Drifting uneasily in Varanasi

By Emma. Pour l’article de Damien, cliquez ici. Click here for photos of there.

Watching Varanasi through fever-glazed eyes was probably a mistake. No, it was definitely a mistake. The most revered of Hindu cities pierced my barriers in a brutal assault on my emotions, my beliefs and my senses. The city made me uncomfortable. Profoundly so. Its presence crawled on my skin and my consciousness. For me, the city is a twisting, multi-faceted nightmare where death brazenly coils around life. The crumbling walls of the labyrinthine city lean together oppressively. No signs, no clear views, no direction. The clacking of hidden silk looms in the pervading false dusk is relentless. Constantly shifting clouds of black flies shimmer in alleyways where sacred cows graze on grassless mounds of rotting garbage. Pariah dogs, riddled with mange and hunger, cringe away from the constant flow of footfalls and wheels to lie silent in the shadows. People, bicycles, rickshaws and goats vie loudly for the dusty space between the fetid open sewers in the dusty, pocked streets. Lepers wrapped in dirty bandahes stretch their decimated fingerless hands towards us. Beggers cluster, tugging blank-eyed at our elbows. The cries of wallahs compete with the alarming blare of horns. The effect is immediate. There is no air and my stomach churns.

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Amid the chaos, instinct steers us towards the river. One of those inexplicable things. Varanasi sprawls along the banks of the Ganges river, its waters sacred to Hindus. It flows swiftly, darkly past the city’s ghats, a series of stone steps leading to the water, each assigned a different purpose. It is by these ghats that Varanasi seems to truly live. In a tiny boat, guided by our own Charon, we glide past, glimpsing the lives of others. On the banks, everyday intimacies are laid bare. We float amongst private moments, the mundane acts of washing laundary or bathing, unbearably sweet shared intimacies of age and marriage, open pleasure in friendships and the deep sorrow of goodbyes. Beautiful peeks at lives we don’t know and jarring flashes of moments we have no right to witness. The experience is both lovely and acutely unsettling.

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Life takes place unapologetically on these banks. Cricket is played, kites are flown, and entrepreneurial schemes are masterminded. Tourists are prey.

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Signs of the spiritual importance of the Ganges are everywhere, people’s faith unabashedly and emotionally displayed.  Saffron-clad sādhus chant on the banks, begging for alms to continue their path to enlightenment. Their eyes become eager when they spot Western tourists. All at once, I sigh with cynicism and yet find myself held rapt by their difference, their beauty.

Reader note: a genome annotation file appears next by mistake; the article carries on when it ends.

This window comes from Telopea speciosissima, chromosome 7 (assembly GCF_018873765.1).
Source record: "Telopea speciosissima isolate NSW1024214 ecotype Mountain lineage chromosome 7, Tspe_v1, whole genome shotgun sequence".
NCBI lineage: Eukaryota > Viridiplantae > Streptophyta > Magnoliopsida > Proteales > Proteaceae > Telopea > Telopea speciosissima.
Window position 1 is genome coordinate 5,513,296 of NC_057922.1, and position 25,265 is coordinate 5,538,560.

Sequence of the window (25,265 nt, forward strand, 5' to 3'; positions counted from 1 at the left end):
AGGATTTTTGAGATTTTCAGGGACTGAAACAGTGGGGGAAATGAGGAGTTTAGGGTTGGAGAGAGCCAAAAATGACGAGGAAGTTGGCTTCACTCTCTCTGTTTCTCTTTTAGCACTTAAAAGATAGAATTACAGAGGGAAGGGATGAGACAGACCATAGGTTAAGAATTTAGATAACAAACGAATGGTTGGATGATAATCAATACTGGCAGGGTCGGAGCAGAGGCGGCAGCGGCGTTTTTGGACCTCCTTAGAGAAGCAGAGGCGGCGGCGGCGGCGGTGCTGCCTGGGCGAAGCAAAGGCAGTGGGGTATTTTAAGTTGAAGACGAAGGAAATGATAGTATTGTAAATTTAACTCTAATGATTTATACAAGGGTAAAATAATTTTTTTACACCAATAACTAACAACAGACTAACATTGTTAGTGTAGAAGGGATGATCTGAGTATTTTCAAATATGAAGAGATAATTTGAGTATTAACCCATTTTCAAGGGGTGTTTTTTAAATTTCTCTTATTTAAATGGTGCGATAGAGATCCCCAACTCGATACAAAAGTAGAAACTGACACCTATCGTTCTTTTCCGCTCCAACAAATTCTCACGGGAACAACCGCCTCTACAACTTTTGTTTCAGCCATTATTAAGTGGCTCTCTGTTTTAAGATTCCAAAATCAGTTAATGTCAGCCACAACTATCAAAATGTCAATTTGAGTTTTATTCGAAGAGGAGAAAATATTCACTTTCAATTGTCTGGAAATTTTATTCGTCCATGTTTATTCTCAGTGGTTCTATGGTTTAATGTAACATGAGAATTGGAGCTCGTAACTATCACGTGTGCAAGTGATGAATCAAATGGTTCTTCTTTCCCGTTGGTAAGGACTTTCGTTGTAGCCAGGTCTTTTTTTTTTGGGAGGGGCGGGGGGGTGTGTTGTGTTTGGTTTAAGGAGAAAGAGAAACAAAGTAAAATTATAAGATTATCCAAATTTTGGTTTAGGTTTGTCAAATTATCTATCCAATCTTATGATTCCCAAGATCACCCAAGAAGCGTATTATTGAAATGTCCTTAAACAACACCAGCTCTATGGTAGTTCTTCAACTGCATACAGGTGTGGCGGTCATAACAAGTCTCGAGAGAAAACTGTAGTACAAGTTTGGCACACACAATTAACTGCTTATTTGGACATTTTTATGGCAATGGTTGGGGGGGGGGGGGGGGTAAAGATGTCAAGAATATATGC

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Hindus believe that washing in the Ganges cleanses the soul of a lifetime of sin. The water stroking and lapping at the edges of the Indian city is unspeakably filthy and yet, watching the faces of people taking a spiritual bath, you can’t help but forget the pollution. Their faces are an incredible sight. I find myself envious of that depth of faith, a voyeur on the edges.  Unsettled, uneasy.

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Our little craft carries us by the cremation ghats. To be cremated and to have one’s ashes scattered in the Ganges is believed to offer liberation from the cycle of life and death. Bodies, still and wrapped tightly in white sheets, lie in neat rows on the banks while the wood for their pyre is carefully chosen, weighed and paid for. Mourners seem to be absent. The process is steeped in commerce and the mounds of ashes heaped on the river end leave me cold. The smell of burning wood and person hangs in the air and the surface of the river is clouded with clumps of black ash.  Bathers laugh and dunk themselves only a few feet away. It’s a sight, an atmosphere, that is impossible for me to understand. A flower offering floats by but it’s too late.  Physically and emotionally, I recoil.

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Life and death don’t seem like opposites here. They aren’t two sides of the same coin. Life doesn’t feel like a contrast to death. Here, death feels like a process. Here, that inevitable slide is on display at every turn, every corner. The sounds, smells and sights of this ancient Hindu city have been too much. Varanasi has made me recoil. Life seems too close to death in Varanasi and in my addled flu-y state, I can’t process it. Both abit shaken, Damien and I wander back to the safe, annonymous comfort of our hotel, where swastikas are not and waking nightmares become sleeping.

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